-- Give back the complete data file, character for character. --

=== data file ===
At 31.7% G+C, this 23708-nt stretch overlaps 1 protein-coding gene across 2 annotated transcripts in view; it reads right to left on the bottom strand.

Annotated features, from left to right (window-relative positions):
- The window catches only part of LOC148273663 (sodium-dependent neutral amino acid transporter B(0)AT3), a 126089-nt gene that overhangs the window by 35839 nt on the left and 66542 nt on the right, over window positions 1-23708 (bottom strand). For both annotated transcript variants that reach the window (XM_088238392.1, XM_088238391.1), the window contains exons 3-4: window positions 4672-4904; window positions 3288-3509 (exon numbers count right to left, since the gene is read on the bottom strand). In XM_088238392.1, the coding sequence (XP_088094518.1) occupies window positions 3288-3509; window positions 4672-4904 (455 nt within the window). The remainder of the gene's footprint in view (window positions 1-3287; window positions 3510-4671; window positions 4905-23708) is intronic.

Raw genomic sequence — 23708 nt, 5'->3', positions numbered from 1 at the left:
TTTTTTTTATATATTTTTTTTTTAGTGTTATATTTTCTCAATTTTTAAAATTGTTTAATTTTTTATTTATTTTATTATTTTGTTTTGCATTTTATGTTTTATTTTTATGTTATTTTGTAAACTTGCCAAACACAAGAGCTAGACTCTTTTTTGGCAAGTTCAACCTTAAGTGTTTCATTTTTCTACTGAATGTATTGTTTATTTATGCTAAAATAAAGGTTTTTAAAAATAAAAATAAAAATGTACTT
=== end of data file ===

At 31.7% G+C, this 23708-nt stretch overlaps 1 protein-coding gene across 2 annotated transcripts in view; it reads right to left on the bottom strand.

Annotated features, from left to right (window-relative positions):
- The window catches only part of LOC148273663 (sodium-dependent neutral amino acid transporter B(0)AT3), a 126089-nt gene that overhangs the window by 35839 nt on the left and 66542 nt on the right, over window positions 1-23708 (bottom strand). For both annotated transcript variants that reach the window (XM_088238392.1, XM_088238391.1), the window contains exons 3-4: window positions 4672-4904; window positions 3288-3509 (exon numbers count right to left, since the gene is read on the bottom strand). In XM_088238392.1, the coding sequence (XP_088094518.1) occupies window positions 3288-3509; window positions 4672-4904 (455 nt within the window). The remainder of the gene's footprint in view (window positions 1-3287; window positions 3510-4671; window positions 4905-23708) is intronic.

Raw genomic sequence — 23708 nt, 5'->3', positions numbered from 1 at the left:
TTTTTTTTATATATTTTTTTTTTAGTGTTATATTTTCTCAATTTTTAAAATTGTTTAATTTTTTATTTATTTTATTATTTTGTTTTGCATTTTATGTTTTATTTTTATGTTATTTTGTAAACTTGCCAAACACAAGAGCTAGACTCTTTTTTGGCAAGTTCAACCTTAAGTGTTTCATTTTTCTACTGAATGTATTGTTTATTTATGCTAAAATAAAGGTTTTTAAAAATAAAAATAAAAATGTACTT